Hack 24 Live Blog

Jamie Taylor1 comment
Hack24 Live Blog Header ImageNottingham City Council building with the Hack24 banners showing. Taken by me

What Is Hack24?

The folks over at the Hack24 website do a much better job of describing what it is than I usually do. They describe it as:

Hosted by Tech Nottingham, Hack24 is a 24 hour coding competition in Nottingham city centre.

Teams of up to four people compete for some awesome prizes by starting with innovative ideas and building them into new things.

Clever things, useful things, funny, arty or philanthropic, whatever you build, you’ve got just 24 hours to make it a prize winner!

Whereas I always tell people:

It’s a 24 programming competition in Notthingham

See? I told you that their description was better.

Haven’t You Done This Before?

Indeed I have. Last year, in fact.

you can read my (after the fact) blog post about it, here

This year will be slightly different, though. Last year, we spent the entire 24 hours working feverishly on our code. This year, we’ll be taking things a lot less seriously.

Sure, programming is still serious business. But we didn’t really stop to take in some of the other events that were happening around us. This year, there are breakout rooms, Playstations and all sorts.

Plus, anyone who has listened to the two most recent episodes of the Cynical Developer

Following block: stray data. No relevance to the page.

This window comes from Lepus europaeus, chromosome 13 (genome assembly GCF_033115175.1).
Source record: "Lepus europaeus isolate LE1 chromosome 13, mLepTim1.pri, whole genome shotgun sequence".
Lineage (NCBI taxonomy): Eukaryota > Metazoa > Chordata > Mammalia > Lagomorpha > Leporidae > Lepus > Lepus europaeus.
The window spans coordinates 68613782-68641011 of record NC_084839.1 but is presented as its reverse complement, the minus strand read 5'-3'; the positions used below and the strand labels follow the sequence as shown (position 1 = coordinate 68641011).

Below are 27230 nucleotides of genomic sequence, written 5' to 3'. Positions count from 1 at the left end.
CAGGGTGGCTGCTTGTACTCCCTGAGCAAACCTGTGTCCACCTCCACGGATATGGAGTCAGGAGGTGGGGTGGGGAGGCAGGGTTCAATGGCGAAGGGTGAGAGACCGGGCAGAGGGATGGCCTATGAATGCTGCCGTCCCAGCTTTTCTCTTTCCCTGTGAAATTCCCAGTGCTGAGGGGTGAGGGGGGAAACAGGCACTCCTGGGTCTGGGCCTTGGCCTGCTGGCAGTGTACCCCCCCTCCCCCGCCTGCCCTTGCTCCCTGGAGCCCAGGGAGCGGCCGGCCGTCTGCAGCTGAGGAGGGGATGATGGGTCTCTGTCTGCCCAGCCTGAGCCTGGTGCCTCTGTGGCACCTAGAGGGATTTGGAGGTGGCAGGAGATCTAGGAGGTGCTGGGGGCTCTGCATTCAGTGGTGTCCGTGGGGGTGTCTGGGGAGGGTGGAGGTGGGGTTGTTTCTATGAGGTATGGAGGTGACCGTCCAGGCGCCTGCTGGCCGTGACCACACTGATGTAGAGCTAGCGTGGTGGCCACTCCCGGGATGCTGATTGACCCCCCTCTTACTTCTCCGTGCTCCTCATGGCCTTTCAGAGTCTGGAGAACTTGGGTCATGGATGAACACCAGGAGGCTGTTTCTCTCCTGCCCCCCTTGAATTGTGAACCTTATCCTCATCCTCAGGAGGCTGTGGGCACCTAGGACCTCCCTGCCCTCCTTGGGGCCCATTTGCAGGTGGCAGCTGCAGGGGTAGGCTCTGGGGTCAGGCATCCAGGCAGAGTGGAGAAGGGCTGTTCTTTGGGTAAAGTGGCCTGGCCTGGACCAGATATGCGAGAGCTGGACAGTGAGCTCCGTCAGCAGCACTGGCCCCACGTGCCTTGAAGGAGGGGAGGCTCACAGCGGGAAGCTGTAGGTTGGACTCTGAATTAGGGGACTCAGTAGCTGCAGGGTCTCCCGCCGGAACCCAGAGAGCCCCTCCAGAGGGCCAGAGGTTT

“recent” at the time of writing this post – for those reading this in the future

will know that it’s not just about programming for 24 hours:

if you’re going to be taking part in hack24, I’d recommend giving those two episodes a listen

If you’ll remember from my blog post about it last year

scroll back up, there’s a link to it somewhere

we built the basics of an enterprise level app in 24 hours. This was a huge achievement, but it came at the cost of a little stress and a lot of under-the-breath-swearing

mostly on my part, I have to say

This year, I’ll be taking part in the community aspect of it all, seeing what others are doing, and maybe playing a little Playstation while I’m here.

Anyway, on with the live blog part.

Live Blog

The way that I’m going to do this is by updating this blog post as the day goes on. The updates might be sporadic, or they might be minute-by-minute

I doubt that they’ll be that often – I wouldn’t get anything done, if they were

Anyway, on with the show!

Friday March 9th

Roughly 7pm

I’ve just recorded a short video on my pre-Hack24 setup. Here’s an embed of the video:

I was too close to the mic when I recorded it, so turn your speakers/headphones down before you start

Saturday March 10th


I’ve done my final equipment check and I’m pretty much ready to head off. I’m staying about 10 minutes away from the event, so I’ll be setting off in the next half an hour or so

ourdoors open at 9am

I’m also planning to live stream part of the event, as I mentioned in my video from last night. This will have to be dependant on the wifi, and I’ll probably try it during a quiet period

last time, it was super quiet around midnight